Alma Lach

Forgotten history

Food life

Fine dining found a fine muse in Alma Lach, EX’38.

Elizabeth Station

Alma Lach, EX’38, cookbook author, food consultant, and faculty wife, died last fall at age 99. Her obituary in the Chicago Sun-Times, where she was food editor from 1957 to 1965, noted that she hosted a party a few days before her passing. As Lach approached her hundredth birthday, she no longer served multicourse meals but offered drinks and “very elaborate grazing,” says her daughter Sandra Lach Arlinghaus, U-High’60.

A few tributes reported, erroneously, that Lach graduated from the University with a degree in home economics. The facts are less tidy. A farm girl from New Salem, Illinois, Alma Satorius dropped out of the College in 1935 after one year. She took English classes and, according to her daughter, may have participated in a home ec nutrition experiment that involved living at Robie House with her older sister Mary, SM’34.

Alma met a history grad student, Donald Lach, PhD’41, while living at International House. They married in 1939 and embarked on six decades of shared travel, study, entertaining, and food—always food. Donald, who studied historical connections between Europe and Asia in the 16th through 18th centuries, joined the University faculty in 1948. The next year he won a Fulbright to France and made a declaration that charted his wife’s future, she wrote in Cooking à la Cordon Bleu (1970). “He ordained: ‘you will go to the Cordon Bleu and learn to make a sauce. I’m tired of country gravy.’”

As a child, Lach had learned to milk cows and cook on a wood-burning stove. In Paris she seized the chance to study French cooking—like another American chef, Julia Child—at the Cordon Bleu. She learned to prepare classic sauces as well as pastry, poisson, and poultry. (And since her Paris apartment lacked refrigeration, she mastered the art of twice-daily food shopping.) Over three sojourns to France with her husband and daughter, Lach continued her studies and in 1956 became one of the first Americans to earn a grand diplôme at the school.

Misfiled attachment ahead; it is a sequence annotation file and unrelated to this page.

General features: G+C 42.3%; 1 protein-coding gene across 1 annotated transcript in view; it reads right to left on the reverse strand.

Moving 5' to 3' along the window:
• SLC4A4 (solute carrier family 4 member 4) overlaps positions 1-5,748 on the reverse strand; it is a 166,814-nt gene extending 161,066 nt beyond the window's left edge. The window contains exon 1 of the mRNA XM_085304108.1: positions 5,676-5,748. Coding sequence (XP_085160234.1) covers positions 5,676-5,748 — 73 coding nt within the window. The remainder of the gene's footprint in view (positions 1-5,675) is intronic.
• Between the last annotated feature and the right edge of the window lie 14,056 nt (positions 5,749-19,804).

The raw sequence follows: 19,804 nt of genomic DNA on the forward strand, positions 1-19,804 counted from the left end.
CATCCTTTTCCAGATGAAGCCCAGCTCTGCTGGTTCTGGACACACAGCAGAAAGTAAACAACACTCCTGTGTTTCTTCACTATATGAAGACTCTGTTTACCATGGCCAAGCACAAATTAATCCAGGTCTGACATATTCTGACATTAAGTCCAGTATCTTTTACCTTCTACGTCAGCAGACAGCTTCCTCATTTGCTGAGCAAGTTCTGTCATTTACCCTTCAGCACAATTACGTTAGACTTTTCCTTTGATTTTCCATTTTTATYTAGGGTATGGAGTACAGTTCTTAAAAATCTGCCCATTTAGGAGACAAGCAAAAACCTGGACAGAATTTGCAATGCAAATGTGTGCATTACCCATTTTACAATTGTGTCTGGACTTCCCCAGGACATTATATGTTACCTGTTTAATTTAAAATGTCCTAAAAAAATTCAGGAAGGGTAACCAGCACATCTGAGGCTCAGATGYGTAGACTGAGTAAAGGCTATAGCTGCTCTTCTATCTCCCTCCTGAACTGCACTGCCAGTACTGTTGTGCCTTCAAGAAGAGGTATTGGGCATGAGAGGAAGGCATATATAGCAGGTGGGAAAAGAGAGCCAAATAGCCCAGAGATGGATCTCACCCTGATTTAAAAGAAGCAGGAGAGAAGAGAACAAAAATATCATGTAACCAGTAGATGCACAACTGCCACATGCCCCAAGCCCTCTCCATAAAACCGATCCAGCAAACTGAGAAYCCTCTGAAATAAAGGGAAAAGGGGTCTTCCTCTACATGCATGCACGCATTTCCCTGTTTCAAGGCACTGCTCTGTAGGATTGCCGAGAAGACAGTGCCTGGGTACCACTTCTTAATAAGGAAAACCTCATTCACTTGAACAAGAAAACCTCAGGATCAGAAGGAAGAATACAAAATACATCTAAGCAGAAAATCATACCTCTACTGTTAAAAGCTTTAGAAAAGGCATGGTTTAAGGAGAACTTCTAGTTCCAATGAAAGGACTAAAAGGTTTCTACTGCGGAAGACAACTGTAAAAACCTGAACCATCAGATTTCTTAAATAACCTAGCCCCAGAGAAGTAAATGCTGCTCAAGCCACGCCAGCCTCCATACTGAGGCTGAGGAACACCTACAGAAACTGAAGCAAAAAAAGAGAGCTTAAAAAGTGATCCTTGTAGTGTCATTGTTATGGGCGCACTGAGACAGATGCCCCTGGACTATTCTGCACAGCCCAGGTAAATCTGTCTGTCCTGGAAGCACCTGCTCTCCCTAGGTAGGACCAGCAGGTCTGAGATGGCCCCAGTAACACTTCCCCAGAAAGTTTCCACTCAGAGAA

Early in her career, Alma Lach published A Child’s First Cook Book (1950) and created a TV cooking show for kids. Earning the grand diplôme opened a whole new professional world. As Sun-Times food editor, she wrote Sunday features on gourmet cookery and learned food photography. She started a cooking school, wrote Hows and Whys of French Cooking (1974), and became a consultant to the city’s Lettuce Entertain You restaurants. Lach created recipes and offered guidance on all aspects of fine dining: assembling menus, setting an elegant table, handling food. “She was very artistic in nature,” says Arlinghaus. “She saw a need to create a whole picture.”

Lach loved to present exotic, challenging dishes. In 1968 the New York Times published her adaptation of a Tokyo hotel chef’s recipe for cooking shrimp and lacy sprigs of parsley in tempura. She took a Chinese vegetable-carving course in Hong Kong and learned to sculpt a frog from a cucumber as a garnish. In her sunset years she used a scanner and Photoshop to create artful images of flowers that she uploaded to her website,

Daughters often entertain in the style their mothers taught them. Arlinghaus recalls how her mother liked to slice a tomato in the French style, from top to bottom, and fan the rounds on a plate. Similarly, she says, “I love to make food look beautiful—especially appetizers.” An adjunct professor of mathematical geography, Arlinghaus arranges tea sandwiches in symmetrical patterns. She and her husband enjoy throwing big dinner parties, and she too can carve a frog from a cucumber.

Try Lach’s recipe for galopins (bread pancakes).

Apron, heels, pegboard: Lach in her Sun-Times test kitchen. (Photo courtesy Chicago Sun-Times)